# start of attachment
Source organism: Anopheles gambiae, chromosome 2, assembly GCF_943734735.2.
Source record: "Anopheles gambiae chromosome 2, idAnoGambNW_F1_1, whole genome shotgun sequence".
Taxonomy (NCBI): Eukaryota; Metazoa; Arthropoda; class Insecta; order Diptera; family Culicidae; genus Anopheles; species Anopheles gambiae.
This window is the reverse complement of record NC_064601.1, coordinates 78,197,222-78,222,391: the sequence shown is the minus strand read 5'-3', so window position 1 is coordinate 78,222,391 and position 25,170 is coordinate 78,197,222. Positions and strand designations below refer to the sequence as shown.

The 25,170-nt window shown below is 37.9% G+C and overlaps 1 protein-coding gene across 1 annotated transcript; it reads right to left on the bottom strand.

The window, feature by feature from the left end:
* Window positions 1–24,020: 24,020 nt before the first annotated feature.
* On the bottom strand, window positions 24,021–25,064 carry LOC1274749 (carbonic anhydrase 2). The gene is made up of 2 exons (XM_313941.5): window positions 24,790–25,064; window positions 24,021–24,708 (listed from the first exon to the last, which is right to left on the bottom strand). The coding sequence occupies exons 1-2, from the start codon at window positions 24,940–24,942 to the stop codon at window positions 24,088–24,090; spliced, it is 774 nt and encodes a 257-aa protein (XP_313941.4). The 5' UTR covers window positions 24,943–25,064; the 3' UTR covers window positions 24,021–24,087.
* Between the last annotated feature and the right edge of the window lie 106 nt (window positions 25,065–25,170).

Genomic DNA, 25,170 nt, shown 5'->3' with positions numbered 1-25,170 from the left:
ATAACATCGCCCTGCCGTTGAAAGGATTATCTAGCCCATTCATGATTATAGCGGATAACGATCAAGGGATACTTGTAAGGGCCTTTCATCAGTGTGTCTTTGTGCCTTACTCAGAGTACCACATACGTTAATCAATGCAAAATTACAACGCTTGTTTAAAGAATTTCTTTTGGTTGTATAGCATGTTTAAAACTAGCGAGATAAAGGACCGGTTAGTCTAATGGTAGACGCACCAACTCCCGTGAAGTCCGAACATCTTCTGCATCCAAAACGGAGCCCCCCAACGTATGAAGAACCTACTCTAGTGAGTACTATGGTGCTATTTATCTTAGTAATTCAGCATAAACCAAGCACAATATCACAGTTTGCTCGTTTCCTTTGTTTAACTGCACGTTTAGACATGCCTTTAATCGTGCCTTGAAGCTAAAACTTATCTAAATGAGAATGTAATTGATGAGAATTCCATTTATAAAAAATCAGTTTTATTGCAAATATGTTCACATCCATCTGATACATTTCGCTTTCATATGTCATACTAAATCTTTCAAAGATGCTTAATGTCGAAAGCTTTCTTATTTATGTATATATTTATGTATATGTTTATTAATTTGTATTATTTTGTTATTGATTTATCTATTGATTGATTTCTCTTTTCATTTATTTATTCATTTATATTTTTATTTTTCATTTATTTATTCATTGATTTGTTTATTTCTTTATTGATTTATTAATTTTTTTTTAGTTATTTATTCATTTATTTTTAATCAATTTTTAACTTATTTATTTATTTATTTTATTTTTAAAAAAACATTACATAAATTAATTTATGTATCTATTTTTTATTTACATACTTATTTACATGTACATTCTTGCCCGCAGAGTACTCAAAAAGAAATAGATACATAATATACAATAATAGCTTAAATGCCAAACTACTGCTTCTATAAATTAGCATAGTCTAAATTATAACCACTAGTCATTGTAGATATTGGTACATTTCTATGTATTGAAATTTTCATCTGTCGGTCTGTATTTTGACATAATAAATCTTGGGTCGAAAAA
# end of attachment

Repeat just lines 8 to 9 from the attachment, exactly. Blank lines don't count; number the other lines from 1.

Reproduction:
* On the bottom strand, window positions 24,021–25,064 carry LOC1274749 (carbonic anhydrase 2). The gene is made up of 2 exons (XM_313941.5): window positions 24,790–25,064; window positions 24,021–24,708 (listed from the first exon to the last, which is right to left on the bottom strand). The coding sequence occupies exons 1-2, from the start codon at window positions 24,940–24,942 to the stop codon at window positions 24,088–24,090; spliced, it is 774 nt and encodes a 257-aa protein (XP_313941.4). The 5' UTR covers window positions 24,943–25,064; the 3' UTR covers window positions 24,021–24,087.
* Between the last annotated feature and the right edge of the window lie 106 nt (window positions 25,065–25,170).